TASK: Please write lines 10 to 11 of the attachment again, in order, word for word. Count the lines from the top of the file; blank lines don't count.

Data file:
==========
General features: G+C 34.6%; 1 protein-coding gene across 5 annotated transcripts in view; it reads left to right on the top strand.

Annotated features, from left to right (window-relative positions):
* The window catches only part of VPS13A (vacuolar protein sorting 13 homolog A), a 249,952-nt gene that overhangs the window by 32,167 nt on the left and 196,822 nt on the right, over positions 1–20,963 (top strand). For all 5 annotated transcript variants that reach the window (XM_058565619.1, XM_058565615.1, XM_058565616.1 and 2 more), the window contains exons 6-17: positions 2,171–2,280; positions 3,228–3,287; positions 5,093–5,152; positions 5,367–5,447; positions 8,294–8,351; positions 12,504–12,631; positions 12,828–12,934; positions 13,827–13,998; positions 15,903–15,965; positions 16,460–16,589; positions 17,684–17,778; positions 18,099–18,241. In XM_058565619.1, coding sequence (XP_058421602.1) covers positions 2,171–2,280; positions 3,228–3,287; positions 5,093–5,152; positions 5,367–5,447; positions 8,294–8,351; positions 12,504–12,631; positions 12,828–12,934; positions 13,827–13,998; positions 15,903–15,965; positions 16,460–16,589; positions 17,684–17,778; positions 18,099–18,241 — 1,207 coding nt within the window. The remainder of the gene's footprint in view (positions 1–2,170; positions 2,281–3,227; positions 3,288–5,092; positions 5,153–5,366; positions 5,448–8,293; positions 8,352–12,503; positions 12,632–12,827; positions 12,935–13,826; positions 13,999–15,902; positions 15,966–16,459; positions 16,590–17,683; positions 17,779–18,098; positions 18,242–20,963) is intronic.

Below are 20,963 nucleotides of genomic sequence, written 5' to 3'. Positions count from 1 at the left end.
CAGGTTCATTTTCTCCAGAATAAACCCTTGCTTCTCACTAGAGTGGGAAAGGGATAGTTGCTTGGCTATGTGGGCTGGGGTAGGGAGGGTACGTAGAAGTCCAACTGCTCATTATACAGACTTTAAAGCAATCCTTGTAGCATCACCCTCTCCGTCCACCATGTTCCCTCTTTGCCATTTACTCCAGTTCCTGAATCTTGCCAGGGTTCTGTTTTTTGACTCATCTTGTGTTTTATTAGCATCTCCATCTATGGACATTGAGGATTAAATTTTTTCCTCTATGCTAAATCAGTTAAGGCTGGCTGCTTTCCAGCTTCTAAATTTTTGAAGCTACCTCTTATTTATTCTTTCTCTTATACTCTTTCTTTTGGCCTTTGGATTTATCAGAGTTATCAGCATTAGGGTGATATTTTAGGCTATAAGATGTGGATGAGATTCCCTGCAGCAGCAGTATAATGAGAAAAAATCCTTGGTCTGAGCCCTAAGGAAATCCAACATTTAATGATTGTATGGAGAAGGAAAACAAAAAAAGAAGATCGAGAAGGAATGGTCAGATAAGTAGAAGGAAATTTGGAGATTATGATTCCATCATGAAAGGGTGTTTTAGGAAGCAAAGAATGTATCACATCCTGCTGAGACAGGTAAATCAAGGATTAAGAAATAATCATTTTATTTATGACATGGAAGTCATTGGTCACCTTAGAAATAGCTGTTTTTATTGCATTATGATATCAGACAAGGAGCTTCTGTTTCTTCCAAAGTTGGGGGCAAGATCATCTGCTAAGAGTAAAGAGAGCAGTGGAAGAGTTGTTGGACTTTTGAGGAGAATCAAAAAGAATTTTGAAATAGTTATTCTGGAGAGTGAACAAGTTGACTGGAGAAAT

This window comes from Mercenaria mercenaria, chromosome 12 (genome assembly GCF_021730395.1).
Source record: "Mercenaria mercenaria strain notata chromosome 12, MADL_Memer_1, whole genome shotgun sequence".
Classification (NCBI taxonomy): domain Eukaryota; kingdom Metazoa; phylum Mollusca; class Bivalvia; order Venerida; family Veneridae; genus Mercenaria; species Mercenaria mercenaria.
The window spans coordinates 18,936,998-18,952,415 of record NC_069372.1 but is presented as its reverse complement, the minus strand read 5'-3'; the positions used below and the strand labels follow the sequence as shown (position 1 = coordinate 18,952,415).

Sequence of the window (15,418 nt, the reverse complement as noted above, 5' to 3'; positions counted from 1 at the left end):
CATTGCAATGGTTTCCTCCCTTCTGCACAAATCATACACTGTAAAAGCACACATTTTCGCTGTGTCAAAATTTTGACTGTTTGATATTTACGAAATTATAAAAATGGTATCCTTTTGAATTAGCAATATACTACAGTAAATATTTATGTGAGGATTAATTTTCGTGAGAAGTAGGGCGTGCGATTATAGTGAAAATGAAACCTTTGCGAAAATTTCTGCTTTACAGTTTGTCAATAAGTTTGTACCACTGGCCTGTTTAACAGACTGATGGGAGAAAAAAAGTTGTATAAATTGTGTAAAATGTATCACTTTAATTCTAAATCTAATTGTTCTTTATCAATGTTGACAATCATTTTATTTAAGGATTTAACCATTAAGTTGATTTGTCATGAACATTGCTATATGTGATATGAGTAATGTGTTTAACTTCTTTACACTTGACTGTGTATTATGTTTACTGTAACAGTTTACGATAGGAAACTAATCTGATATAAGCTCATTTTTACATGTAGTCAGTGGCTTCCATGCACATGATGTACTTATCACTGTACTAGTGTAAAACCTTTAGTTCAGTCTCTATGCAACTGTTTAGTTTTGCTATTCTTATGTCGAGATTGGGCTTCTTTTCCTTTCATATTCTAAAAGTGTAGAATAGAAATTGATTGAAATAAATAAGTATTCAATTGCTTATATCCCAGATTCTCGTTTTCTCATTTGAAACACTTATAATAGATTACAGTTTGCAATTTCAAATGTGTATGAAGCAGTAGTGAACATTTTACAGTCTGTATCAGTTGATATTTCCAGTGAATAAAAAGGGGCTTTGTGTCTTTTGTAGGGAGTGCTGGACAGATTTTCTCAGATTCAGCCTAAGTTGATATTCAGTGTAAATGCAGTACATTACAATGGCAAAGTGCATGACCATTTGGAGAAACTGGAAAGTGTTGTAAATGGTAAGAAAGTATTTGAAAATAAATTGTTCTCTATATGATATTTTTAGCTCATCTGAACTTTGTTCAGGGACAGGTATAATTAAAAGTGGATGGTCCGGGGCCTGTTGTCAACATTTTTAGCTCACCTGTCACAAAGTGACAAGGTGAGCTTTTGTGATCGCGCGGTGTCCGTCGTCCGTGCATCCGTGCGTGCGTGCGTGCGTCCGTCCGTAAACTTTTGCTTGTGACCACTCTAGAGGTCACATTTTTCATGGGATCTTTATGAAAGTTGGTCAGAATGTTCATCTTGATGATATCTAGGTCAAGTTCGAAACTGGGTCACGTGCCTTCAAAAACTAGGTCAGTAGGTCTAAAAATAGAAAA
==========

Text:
Sequence of the window (15,418 nt, the reverse complement as noted above, 5' to 3'; positions counted from 1 at the left end):
CATTGCAATGGTTTCCTCCCTTCTGCACAAATCATACACTGTAAAAGCACACATTTTCGCTGTGTCAAAATTTTGACTGTTTGATATTTACGAAATTATAAAAATGGTATCCTTTTGAATTAGCAATATACTACAGTAAATATTTATGTGAGGATTAATTTTCGTGAGAAGTAGGGCGTGCGATTATAGTGAAAATGAAACCTTTGCGAAAATTTCTGCTTTACAGTTTGTCAATAAGTTTGTACCACTGGCCTGTTTAACAGACTGATGGGAGAAAAAAAGTTGTATAAATTGTGTAAAATGTATCACTTTAATTCTAAATCTAATTGTTCTTTATCAATGTTGACAATCATTTTATTTAAGGATTTAACCATTAAGTTGATTTGTCATGAACATTGCTATATGTGATATGAGTAATGTGTTTAACTTCTTTACACTTGACTGTGTATTATGTTTACTGTAACAGTTTACGATAGGAAACTAATCTGATATAAGCTCATTTTTACATGTAGTCAGTGGCTTCCATGCACATGATGTACTTATCACTGTACTAGTGTAAAACCTTTAGTTCAGTCTCTATGCAACTGTTTAGTTTTGCTATTCTTATGTCGAGATTGGGCTTCTTTTCCTTTCATATTCTAAAAGTGTAGAATAGAAATTGATTGAAATAAATAAGTATTCAATTGCTTATATCCCAGATTCTCGTTTTCTCATTTGAAACACTTATAATAGATTACAGTTTGCAATTTCAAATGTGTATGAAGCAGTAGTGAACATTTTACAGTCTGTATCAGTTGATATTTCCAGTGAATAAAAAGGGGCTTTGTGTCTTTTGTAGGGAGTGCTGGACAGATTTTCTCAGATTCAGCCTAAGTTGATATTCAGTGTAAATGCAGTACATTACAATGGCAAAGTGCATGACCATTTGGAGAAACTGGAAAGTGTTGTAAATGGTAAGAAAGTATTTGAAAATAAATTGTTCTCTATATGATATTTTTAGCTCATCTGAACTTTGTTCAGGGACAGGTATAATTAAAAGTGGATGGTCCGGGGCCTGTTGTCAACATTTTTAGCTCACCTGTCACAAAGTGACAAGGTGAGCTTTTGTGATCGCGCGGTGTCCGTCGTCCGTGCATCCGTGCGTGCGTGCGTGCGTCCGTCCGTAAACTTTTGCTTGTGACCACTCTAGAGGTCACATTTTTCATGGGATCTTTATGAAAGTTGGTCAGAATGTTCATCTTGATGATATCTAGGTCAAGTTCGAAACTGGGTCACGTGCCTTCAAAAACTAGGTCAGTAGGTCTAAAAATAGAAAA